Well, as long as John thought Rodney was crazy, may as well go all in.
Rodney cleared his throat and started again. "I thought because, well, Joan kissed me, that..."
He couldn't finish. John was still staring. The more Rodney thought about it, the more it sounded like Rodney had just hit on his best friend.
His male best friend.
His straight male best friend who was in the military.
And speaking of which, wasn't Rodney straight too?
This day couldn't possibly get any worse.
After a very long time, John finally shook his head and sat back in the pilot seat. He continued wiping up the spilled coffee. "McKay--"
"Look, never mind, okay?" Rodney said in a rush. "Just forget I said anything. It's got to be brain damage. I'll get a diagnosis from Keller. There's got to be treatment--"
"McKay, would you stop for a minute?" John demanded. Rodney stuttered to a halt. "Just... sit down, will you?"
At least it wasn't a punch to the face. Rodney sat on the edge of the seat, ready for a quick escape.
John took another half-heated wipe at the console. "Joan," he said very deliberately, "Could kiss men all she liked, as long as they weren't in her chain of command." He dropped the damp cloth to the ground. "That sort of behavior wouldn't have affected her military career."
There were so many unspoken implications in that statement that it took Rodney a few minutes to unravel the meanings. John had spoken of Joan, out loud, so Rodney wasn't crazy. The other thing was that John hadn't seemed repulsed that Joan had kissed Rodney.
"Welcome to my life," John muttered. He ran his hand over his face, callused palm rasping over a day's stubble. "I need to go meet with Lorne."
John heaved himself to his feet, moving with that exhaustion that never really left him.
Rodney shook himself out of the haze. "John, I'm... I'm sorry about Rosemary and the kids."
John went still. For the briefest of moments, something akin to grief passed over his features. He clapped a hand on Rodney's shoulder and managed a small smile. "Thanks," he said quietly. "I appreciate that."
Then he was gone.
Rodney slumped back in his seat. That hadn't been what he meant at all, but it was too late to take it back. He had a horrible suspicion that John would never be Joan again, would never see Rosemary again, and it was all Rodney's stupid fault.
Things resumed a more normal structure. John was talking to Rodney again and that was nice, even if Teyla watched them with narrowed eyes and Ronon... well, who knew what Ronon thought?
Another week passed before Atlantis dialed Earth for emergency medial supplies and the mail. Rodney spent most of the afternoon putting out fires, two literally, before staggering back to the labs for a quick email check before dinner. John was at Rodney's computer, playing a shoot-em-up game that Rodney had told Zelenka five times to uninstall. "Hey," John said, never taking his eyes off the exploding aliens. "Movie night after dinner."
"What did we get in the dial-up?" Rodney asked, pushing a minion off the adjacent computer to check his inbox.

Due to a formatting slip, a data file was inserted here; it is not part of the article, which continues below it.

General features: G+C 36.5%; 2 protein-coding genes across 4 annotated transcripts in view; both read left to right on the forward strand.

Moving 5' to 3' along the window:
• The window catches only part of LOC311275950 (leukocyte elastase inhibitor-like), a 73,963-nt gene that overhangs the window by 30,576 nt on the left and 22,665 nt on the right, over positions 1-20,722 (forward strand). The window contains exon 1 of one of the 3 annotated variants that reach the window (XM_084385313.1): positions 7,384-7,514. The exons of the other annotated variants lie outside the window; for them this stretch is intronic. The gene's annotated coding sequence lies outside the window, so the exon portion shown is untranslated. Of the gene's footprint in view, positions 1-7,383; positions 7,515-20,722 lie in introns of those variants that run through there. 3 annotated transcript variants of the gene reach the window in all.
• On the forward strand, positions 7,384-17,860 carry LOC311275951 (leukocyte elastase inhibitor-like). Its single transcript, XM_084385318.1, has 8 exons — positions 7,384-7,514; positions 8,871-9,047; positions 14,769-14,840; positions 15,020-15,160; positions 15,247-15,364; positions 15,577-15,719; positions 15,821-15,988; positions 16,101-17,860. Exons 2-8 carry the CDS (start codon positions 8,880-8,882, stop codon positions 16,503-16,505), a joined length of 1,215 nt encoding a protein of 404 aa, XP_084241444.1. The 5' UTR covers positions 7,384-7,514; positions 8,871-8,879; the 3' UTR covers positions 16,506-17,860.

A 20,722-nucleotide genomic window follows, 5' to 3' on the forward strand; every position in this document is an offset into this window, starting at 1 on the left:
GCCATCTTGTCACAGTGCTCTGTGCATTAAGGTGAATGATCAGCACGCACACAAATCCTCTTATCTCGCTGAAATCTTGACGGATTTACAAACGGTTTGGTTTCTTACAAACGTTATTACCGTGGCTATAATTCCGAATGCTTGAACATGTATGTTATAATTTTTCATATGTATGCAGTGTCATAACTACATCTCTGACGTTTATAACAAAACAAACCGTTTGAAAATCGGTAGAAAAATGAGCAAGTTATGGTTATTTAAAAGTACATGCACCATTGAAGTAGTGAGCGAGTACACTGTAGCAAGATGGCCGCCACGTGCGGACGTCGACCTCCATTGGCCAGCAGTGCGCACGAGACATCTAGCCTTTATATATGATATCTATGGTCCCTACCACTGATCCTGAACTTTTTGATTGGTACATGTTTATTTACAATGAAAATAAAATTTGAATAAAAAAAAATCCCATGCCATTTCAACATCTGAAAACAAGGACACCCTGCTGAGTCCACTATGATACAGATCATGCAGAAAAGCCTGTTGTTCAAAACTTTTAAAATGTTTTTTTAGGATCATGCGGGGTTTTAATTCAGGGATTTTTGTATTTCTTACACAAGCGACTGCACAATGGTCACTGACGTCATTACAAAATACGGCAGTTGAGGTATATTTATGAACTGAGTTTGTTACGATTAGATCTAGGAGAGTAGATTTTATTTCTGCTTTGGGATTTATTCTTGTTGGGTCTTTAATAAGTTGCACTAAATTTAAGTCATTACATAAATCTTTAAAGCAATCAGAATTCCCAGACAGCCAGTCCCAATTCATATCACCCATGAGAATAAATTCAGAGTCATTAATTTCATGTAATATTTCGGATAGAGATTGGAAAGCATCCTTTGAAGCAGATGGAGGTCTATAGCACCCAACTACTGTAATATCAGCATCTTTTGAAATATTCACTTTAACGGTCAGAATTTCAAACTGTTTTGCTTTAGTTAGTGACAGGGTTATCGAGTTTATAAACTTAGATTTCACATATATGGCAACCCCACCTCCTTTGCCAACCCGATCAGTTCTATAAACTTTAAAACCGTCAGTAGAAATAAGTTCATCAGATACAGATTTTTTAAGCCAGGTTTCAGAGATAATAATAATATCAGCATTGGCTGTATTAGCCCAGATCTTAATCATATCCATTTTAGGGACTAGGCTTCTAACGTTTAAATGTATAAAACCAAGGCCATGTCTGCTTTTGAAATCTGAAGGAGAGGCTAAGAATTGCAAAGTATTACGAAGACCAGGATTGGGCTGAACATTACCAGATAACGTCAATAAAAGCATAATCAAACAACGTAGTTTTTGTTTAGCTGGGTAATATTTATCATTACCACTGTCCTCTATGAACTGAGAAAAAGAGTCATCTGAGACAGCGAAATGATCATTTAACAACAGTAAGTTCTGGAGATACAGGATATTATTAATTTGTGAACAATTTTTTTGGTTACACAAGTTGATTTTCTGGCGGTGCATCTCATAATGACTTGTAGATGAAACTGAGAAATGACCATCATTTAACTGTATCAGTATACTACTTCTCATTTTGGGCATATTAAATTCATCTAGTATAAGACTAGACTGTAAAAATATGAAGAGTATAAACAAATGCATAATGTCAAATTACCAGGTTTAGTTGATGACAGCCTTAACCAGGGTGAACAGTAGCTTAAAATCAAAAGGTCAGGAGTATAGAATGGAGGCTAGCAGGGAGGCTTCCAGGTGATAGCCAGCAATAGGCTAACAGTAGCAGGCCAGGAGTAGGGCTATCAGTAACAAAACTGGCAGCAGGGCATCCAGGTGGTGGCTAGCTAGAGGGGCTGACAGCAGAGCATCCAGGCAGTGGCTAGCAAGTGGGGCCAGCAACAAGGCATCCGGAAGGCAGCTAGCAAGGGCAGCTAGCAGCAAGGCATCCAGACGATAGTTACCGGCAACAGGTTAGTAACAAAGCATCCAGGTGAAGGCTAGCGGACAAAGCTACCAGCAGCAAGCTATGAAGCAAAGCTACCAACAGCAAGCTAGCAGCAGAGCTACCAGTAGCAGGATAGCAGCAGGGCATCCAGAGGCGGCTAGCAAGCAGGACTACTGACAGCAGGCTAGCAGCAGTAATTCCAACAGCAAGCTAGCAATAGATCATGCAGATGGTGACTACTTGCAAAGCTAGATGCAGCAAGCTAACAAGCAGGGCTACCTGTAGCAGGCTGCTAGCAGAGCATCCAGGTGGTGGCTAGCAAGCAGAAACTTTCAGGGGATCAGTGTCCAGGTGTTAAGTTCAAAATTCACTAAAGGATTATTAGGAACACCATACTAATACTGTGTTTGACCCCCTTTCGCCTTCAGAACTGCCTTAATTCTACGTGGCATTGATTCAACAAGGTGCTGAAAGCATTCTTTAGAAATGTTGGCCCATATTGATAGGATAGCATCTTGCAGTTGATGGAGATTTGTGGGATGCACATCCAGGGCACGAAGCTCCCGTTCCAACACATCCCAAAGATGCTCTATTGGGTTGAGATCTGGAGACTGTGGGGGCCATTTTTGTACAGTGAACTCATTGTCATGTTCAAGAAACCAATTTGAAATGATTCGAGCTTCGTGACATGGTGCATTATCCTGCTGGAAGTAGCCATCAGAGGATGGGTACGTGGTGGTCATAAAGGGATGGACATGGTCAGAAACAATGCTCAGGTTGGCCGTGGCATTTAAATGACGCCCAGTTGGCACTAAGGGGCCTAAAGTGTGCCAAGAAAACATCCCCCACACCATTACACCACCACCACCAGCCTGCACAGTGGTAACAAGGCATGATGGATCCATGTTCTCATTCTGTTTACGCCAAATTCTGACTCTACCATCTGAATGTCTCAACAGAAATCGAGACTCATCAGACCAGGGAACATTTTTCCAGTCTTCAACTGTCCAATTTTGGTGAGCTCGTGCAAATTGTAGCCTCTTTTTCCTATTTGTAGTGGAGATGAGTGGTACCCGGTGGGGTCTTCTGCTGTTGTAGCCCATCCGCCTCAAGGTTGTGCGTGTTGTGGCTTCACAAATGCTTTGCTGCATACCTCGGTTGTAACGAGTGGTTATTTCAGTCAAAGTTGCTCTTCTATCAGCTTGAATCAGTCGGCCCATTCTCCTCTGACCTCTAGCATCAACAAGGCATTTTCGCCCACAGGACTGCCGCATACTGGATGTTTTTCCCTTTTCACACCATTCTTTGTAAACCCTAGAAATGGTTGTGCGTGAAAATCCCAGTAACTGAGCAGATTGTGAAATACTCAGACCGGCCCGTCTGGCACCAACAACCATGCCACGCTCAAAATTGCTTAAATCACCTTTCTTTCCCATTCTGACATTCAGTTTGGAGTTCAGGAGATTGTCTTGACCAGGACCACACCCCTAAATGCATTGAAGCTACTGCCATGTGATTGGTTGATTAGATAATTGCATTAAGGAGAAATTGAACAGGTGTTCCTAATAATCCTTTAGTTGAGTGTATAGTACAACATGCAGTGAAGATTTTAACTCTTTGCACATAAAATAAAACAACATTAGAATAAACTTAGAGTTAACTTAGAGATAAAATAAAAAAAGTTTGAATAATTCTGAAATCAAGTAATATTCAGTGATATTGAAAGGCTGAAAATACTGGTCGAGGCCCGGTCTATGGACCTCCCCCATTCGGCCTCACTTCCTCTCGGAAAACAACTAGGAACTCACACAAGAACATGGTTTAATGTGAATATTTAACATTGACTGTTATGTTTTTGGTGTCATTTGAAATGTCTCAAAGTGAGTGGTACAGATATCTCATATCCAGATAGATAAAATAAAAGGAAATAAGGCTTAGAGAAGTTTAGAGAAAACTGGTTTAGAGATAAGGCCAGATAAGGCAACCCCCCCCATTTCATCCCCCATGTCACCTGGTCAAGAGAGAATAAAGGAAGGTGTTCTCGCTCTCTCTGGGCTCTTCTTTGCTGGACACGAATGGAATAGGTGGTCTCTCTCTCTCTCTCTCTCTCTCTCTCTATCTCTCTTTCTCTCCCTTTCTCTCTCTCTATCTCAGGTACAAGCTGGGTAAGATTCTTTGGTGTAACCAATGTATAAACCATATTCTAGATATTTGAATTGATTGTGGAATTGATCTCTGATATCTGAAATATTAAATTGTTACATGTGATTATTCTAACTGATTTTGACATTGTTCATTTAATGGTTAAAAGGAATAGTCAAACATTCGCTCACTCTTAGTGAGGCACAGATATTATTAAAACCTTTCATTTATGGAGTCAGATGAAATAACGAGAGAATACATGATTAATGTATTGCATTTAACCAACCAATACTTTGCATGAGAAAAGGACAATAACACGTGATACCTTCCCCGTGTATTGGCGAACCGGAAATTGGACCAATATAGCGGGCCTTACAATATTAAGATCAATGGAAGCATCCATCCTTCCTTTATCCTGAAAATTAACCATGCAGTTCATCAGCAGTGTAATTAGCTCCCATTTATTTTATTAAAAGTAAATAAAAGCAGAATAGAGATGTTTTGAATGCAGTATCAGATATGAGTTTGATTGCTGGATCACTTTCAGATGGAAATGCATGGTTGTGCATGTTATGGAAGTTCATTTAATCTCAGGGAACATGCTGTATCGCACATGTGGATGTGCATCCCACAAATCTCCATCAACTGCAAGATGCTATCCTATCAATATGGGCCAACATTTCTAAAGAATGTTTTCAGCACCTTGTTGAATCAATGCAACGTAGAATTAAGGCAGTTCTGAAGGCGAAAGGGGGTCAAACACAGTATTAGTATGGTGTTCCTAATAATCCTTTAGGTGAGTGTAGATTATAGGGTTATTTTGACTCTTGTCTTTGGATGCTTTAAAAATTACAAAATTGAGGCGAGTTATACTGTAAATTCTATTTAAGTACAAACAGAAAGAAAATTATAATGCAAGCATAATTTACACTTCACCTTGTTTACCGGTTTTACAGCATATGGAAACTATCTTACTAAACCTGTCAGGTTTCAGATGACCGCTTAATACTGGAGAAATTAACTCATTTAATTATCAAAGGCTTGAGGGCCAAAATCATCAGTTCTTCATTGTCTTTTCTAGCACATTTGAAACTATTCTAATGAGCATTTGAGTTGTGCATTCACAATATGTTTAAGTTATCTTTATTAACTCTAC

"The collected works of Bruce Lee," John said, the tip of his tongue poking out of his mouth as he concentrated. Rodney had to look away because it was almost as distracting as watching Joan stretch her arms over her head. "I promised Teyla and Ronon some violence."
"Our whole lives are violent," Rodney pointed out. Over a hundred emails began to flood his inbox. "Why does it never seem to end?"
John let out a whoop. "Ha! One more level down." He closed the program and turned to Rodney expectantly. "Dinner?"
Rodney waved a hand in John's direction. "Let me go through these emails to see if any are actually important."
"Suit yourself." John opened the email program on his borrowed computer to check his own email. "I wonder if Mitchell got back to me with those new Apache specs--"
His words cut off so suddenly that Rodney looked up in surprise. John was staring at the computer screen, completely ashen.
"John, what--" Rodney started to say, but John shot to his feet so fast the chair fell over, startling the entire lab to silence.
John rounded on Rodney. "What did you do?" he demanded, completely furious.
"You're the only one who knows!" John shouted.
Rodney still had no idea what as going on. He held up a placating hand because John had that same cold expression in his eyes before he blew up Wraith Hive ships. "What are you talking about?" Rodney asked as he looked at the computer screen. The pixels came into focus, and Rodney saw what had set John off.
At the top of John's inbox was an email from Rosemary Sheppard.
For a moment, Rodney forgot the minions, the wrathful Colonel, everything in the universe except for the message John had received from his dead sister.
Zelenka said something, but Rodney paid no attention. "Everybody out!" Rodney said, waving everyone towards the door.
"Dr. McKay--" Someone tried.
"Now!" Reluctantly, the scientists left, with Zelenka being the last to linger in the doorway before exiting.
John retreated to a nearby table, holding himself upright by sheer strength of will. Rodney really didn't blame him, because if Rodney had received an email from his long-dead mother, he doubted he'd be handling it well either.
"Maybe you should read it," Rodney suggested.
John couldn't seem to make his eyes focus. "You didn't do this," he finally said.
It wasn't a question, but Rodney answered anyway. "I wouldn't do that to you."
"Yeah." It took everything John had left in him to push off the table and walk back to the computer. Holding himself as if he expected a blow, he clicked on the email. The email held an embedded video. John didn't move, so it was up to Rodney to press play. There were a few seconds of black, then someone moved to sit before the camera.
It was Rosemary Sheppard.
John swayed, giving Rodney just enough time to shove him into a chair. The man's eyes never left the screen.
"Hi," Rosemary said. Rodney took his eyes off the monitor to glance at John. A faint spark of hope shone in John's eyes, something Rodney had only ever seen in Joan.